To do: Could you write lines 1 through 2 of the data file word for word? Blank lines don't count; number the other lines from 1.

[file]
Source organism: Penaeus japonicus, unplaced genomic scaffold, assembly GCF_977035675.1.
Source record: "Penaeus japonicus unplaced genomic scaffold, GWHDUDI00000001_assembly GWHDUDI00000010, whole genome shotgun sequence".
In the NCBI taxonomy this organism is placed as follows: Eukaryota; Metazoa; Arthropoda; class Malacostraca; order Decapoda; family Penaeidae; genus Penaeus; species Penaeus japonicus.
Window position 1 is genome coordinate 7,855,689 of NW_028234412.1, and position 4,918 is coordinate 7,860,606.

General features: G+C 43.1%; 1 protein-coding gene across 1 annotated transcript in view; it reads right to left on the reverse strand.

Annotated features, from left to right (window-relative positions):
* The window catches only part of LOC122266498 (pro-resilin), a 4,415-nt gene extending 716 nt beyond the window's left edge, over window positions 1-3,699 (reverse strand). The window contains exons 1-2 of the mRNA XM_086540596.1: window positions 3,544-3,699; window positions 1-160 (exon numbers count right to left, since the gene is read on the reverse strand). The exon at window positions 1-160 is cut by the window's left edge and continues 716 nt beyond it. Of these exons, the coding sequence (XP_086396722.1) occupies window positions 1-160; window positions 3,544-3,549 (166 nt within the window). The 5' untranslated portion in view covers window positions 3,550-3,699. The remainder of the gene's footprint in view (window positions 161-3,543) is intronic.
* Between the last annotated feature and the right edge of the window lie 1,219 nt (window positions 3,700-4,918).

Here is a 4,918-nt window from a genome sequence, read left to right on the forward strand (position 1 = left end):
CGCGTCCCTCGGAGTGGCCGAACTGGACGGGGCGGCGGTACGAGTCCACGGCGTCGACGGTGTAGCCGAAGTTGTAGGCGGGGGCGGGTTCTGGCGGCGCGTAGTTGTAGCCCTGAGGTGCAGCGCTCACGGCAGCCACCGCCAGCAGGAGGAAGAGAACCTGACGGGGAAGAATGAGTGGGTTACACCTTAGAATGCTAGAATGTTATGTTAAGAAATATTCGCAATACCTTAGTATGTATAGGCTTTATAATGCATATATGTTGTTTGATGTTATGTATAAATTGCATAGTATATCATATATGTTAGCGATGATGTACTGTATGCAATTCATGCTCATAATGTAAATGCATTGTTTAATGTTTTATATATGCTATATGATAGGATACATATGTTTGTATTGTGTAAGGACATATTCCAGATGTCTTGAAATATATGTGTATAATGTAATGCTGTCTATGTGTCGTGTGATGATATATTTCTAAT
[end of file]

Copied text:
Source organism: Penaeus japonicus, unplaced genomic scaffold, assembly GCF_977035675.1.
Source record: "Penaeus japonicus unplaced genomic scaffold, GWHDUDI00000001_assembly GWHDUDI00000010, whole genome shotgun sequence".